I was called out on my social media BS and I’m relieved

social media bs

By Mandy Edwards, {grow} Community Member

Mark Schaefer called me out on my social media BS … and I am really happy about it. Seriously.

Let me explain why.

Recently I wrote a post about ways to keep your fans and customers happy. At first I thought, “dang, this is a great post!” so I sent it to Mark for a guest contribution consideration. 

Well, I got a very kind but honest email back pointing out everything wrong with that post. Basically he said the “expert” advice I was giving was impractical and wrong. And you know what? He was absolutely right. The post was pure bullcrap because I wasn’t writing for my audience – I was writing for other social media pros, telling them what I thought they wanted to hear.

Serving the echo chamber

Remember when you were a child or teen and your parents accused you of hearing only what you wanted to hear? I see that people in the social media marketing business do that too, mainly to validate that we know what we’re doing. 

Who honestly cares about four more ways to keep your fans happy? Business owners already know how to keep their customers happy. Quality content on Facebook won’t keep the Facebook fans happy. Funny tweets won’t keep their Twitter fans happy. Providing great value, super service, and kind attention keep customers happy, not a blog post.

Sure, I could also write about 10 ways to get more Facebook engagement, but who wants to read that? I mean, just Google it and you can find your answer from about 500 other people.

 It seems when I sit down to write anymore, I’m a captive in the social media echo chamber. I’m putting out the same topics everyone else is writing about but trying to make it sound like my own and adding my own twist.

Breaking through the social media BS 

From now on, here is the filter I need to use to start writing blog posts that mean something: Am I, as a marketing professional, writing for other social media people, or am I writing for those actively seeking our help?

Let’s be honest. Most of the blog posts I have been writing are seeking to impress other social media pros and flex those “I know it all” muscles. I know I’m not alone in this. Look at some of the top posts on Social Media Today or Business 2 Community. Hell, check out Social Media Examiner while you’re at it. We are writing what other social media pros want to hear, not what our potential clients or that local business owner wants to hear.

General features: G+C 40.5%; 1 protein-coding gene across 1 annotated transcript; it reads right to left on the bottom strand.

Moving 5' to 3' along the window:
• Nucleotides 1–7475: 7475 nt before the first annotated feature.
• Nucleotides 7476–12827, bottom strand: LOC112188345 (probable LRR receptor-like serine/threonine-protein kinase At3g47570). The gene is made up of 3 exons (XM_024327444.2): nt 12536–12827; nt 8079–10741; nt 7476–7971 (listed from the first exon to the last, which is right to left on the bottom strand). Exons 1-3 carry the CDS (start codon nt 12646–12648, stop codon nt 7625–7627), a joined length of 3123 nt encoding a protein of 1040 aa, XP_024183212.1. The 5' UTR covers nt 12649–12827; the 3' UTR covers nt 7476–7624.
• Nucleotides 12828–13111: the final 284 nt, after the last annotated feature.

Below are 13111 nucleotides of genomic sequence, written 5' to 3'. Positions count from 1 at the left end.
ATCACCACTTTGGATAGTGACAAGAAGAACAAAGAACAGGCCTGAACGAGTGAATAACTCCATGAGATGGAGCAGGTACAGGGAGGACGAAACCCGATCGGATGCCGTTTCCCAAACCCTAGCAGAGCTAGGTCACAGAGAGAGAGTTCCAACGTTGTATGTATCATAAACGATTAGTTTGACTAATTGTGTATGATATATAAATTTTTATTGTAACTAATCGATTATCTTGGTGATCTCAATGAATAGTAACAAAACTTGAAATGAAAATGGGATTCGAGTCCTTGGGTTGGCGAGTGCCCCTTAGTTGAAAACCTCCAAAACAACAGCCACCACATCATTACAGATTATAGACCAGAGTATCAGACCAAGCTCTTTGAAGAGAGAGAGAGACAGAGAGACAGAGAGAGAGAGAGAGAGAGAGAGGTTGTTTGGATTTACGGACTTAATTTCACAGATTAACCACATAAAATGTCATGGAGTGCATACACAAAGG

I’m determined to break out of the social media BS bubble. I’m tired of reinventing the wheel (or topic) over and over, and here is my plan of action:

1. Keep it real.

I have a post in my Google Drive called “Writing from the Heart.” I have a personal blog that I haven’t posted on yet, despite the site being ready, and this is the first post for it. What I wrote about was writing from my true experience — what’s on my mind, what matters to me as a business owner. That’s the kind of post I need to publish.

Until then, I pledge to do my best to keep it real. Be more of myself, pushing beyond the level I did this past year. I may write about who’s doing a great job with their digital marketing or someone who’s not and provide pointers to improve. 

2. Forget the status quo.

I sense that all these social media pros feel like they need to one-up the next social media pro. (You know it’s true. You’re probably shaking your head right now.) We put out a longer post with more stats. We see how many times we can name-drop in an article. We want to show the world we know more than the others.

We need to forget the status quo and start writing again for customers. Our clients aren’t other social media pros, they are business owners. So why aren’t we writing for them? Forget the other social media people out there and focus on writing about real problems.  

3. Focus on truth.

I lost my way because I was focusing on the politics of social media instead of truth, real business issues and real business answers. I am going to ask my clients what their most pressing questions are., find out what they really want to know and help them through my writing.  

Is it time for your wake-up call? Do you need to take an unabashed and honest look at who are writing for? If it’s not your current or potential clients, then something needs to change. Now. 

Don’t worry – that fluffy post Mark rejected won’t ever see the light of day. I’ll save it to look at when I need a reminder of what I really need to do for my customers!

I’m fighting through the social media BS. Who’s with me?

mandy edwardsMandy Edwards is the owner of ME Marketing Services, providing social media consulting services. Follow her on her blogTwitter and Facebook.

Top illustration courtesy of Flickr CC and Missy

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